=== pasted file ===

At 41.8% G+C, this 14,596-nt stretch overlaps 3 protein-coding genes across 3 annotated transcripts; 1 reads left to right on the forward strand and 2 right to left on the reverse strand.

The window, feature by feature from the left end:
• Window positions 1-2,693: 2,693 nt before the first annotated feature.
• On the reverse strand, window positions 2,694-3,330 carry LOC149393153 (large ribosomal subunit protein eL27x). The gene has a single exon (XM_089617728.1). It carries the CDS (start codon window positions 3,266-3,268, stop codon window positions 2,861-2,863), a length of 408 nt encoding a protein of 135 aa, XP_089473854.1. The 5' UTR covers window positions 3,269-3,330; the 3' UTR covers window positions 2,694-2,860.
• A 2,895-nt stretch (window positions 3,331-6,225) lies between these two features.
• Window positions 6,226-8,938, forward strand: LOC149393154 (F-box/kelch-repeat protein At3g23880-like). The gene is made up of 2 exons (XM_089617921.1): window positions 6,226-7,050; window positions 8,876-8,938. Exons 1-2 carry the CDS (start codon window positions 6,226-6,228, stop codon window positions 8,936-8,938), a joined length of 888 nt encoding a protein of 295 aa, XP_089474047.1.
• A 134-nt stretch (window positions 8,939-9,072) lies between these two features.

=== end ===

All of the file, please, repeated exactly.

At 41.8% G+C, this 14,596-nt stretch overlaps 3 protein-coding genes across 3 annotated transcripts; 1 reads left to right on the forward strand and 2 right to left on the reverse strand.

The window, feature by feature from the left end:
• Window positions 1-2,693: 2,693 nt before the first annotated feature.
• On the reverse strand, window positions 2,694-3,330 carry LOC149393153 (large ribosomal subunit protein eL27x). The gene has a single exon (XM_089617728.1). It carries the CDS (start codon window positions 3,266-3,268, stop codon window positions 2,861-2,863), a length of 408 nt encoding a protein of 135 aa, XP_089473854.1. The 5' UTR covers window positions 3,269-3,330; the 3' UTR covers window positions 2,694-2,860.
• A 2,895-nt stretch (window positions 3,331-6,225) lies between these two features.
• Window positions 6,226-8,938, forward strand: LOC149393154 (F-box/kelch-repeat protein At3g23880-like). The gene is made up of 2 exons (XM_089617921.1): window positions 6,226-7,050; window positions 8,876-8,938. Exons 1-2 carry the CDS (start codon window positions 6,226-6,228, stop codon window positions 8,936-8,938), a joined length of 888 nt encoding a protein of 295 aa, XP_089474047.1.
• A 134-nt stretch (window positions 8,939-9,072) lies between these two features.